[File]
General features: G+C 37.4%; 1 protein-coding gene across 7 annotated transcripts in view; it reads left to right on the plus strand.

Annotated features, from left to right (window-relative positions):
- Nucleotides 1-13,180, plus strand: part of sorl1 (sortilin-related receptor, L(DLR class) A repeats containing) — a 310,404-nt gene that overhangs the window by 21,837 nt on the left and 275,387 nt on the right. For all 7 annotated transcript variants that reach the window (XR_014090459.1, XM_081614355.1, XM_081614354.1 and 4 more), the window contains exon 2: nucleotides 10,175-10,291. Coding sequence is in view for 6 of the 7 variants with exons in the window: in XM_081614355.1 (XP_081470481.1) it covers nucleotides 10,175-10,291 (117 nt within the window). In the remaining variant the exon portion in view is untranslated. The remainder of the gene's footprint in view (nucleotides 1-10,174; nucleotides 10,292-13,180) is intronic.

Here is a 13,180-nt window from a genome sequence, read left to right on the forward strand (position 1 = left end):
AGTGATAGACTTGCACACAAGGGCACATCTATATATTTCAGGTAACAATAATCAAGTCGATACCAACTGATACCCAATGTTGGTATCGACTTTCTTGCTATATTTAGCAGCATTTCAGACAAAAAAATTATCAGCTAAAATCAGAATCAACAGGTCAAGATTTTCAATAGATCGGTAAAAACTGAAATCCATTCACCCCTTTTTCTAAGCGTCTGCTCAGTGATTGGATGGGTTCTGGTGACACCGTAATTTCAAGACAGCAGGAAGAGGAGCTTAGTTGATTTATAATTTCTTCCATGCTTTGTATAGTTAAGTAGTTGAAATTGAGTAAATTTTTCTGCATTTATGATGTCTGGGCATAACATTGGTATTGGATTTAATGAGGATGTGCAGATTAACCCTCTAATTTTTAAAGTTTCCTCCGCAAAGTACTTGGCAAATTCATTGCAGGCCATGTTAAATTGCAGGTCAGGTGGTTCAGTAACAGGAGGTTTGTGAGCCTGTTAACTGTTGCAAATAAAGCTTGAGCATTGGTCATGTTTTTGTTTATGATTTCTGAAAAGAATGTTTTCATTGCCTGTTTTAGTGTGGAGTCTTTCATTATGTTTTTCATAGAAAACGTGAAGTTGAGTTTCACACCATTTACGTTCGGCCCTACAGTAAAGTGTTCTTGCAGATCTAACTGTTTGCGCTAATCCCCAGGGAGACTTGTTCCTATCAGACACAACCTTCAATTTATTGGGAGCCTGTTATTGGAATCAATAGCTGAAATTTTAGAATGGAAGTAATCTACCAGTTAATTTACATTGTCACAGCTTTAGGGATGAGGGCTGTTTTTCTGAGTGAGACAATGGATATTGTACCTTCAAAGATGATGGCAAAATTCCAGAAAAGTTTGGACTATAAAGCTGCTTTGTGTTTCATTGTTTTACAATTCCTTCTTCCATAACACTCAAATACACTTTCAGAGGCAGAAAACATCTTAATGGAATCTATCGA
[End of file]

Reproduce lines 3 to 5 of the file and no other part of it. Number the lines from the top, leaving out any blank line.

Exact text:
- Nucleotides 1-13,180, plus strand: part of sorl1 (sortilin-related receptor, L(DLR class) A repeats containing) — a 310,404-nt gene that overhangs the window by 21,837 nt on the left and 275,387 nt on the right. For all 7 annotated transcript variants that reach the window (XR_014090459.1, XM_081614355.1, XM_081614354.1 and 4 more), the window contains exon 2: nucleotides 10,175-10,291. Coding sequence is in view for 6 of the 7 variants with exons in the window: in XM_081614355.1 (XP_081470481.1) it covers nucleotides 10,175-10,291 (117 nt within the window). In the remaining variant the exon portion in view is untranslated. The remainder of the gene's footprint in view (nucleotides 1-10,174; nucleotides 10,292-13,180) is intronic.

Here is a 13,180-nt window from a genome sequence, read left to right on the forward strand (position 1 = left end):
AGTGATAGACTTGCACACAAGGGCACATCTATATATTTCAGGTAACAATAATCAAGTCGATACCAACTGATACCCAATGTTGGTATCGACTTTCTTGCTATATTTAGCAGCATTTCAGACAAAAAAATTATCAGCTAAAATCAGAATCAACAGGTCAAGATTTTCAATAGATCGGTAAAAACTGAAATCCATTCACCCCTTTTTCTAAGCGTCTGCTCAGTGATTGGATGGGTTCTGGTGACACCGTAATTTCAAGACAGCAGGAAGAGGAGCTTAGTTGATTTATAATTTCTTCCATGCTTTGTATAGTTAAGTAGTTGAAATTGAGTAAATTTTTCTGCATTTATGATGTCTGGGCATAACATTGGTATTGGATTTAATGAGGATGTGCAGATTAACCCTCTAATTTTTAAAGTTTCCTCCGCAAAGTACTTGGCAAATTCATTGCAGGCCATGTTAAATTGCAGGTCAGGTGGTTCAGTAACAGGAGGTTTGTGAGCCTGTTAACTGTTGCAAATAAAGCTTGAGCATTGGTCATGTTTTTGTTTATGATTTCTGAAAAGAATGTTTTCATTGCCTGTTTTAGTGTGGAGTCTTTCATTATGTTTTTCATAGAAAACGTGAAGTTGAGTTTCACACCATTTACGTTCGGCCCTACAGTAAAGTGTTCTTGCAGATCTAACTGTTTGCGCTAATCCCCAGGGAGACTTGTTCCTATCAGACACAACCTTCAATTTATTGGGAGCCTGTTATTGGAATCAATAGCTGAAATTTTAGAATGGAAGTAATCTACCAGTTAATTTACATTGTCACAGCTTTAGGGATGAGGGCTGTTTTTCTGAGTGAGACAATGGATATTGTACCTTCAAAGATGATGGCAAAATTCCAGAAAAGTTTGGACTATAAAGCTGCTTTGTGTTTCATTGTTTTACAATTCCTTCTTCCATAACACTCAAATACACTTTCAGAGGCAGAAAACATCTTAATGGAATCTATCGA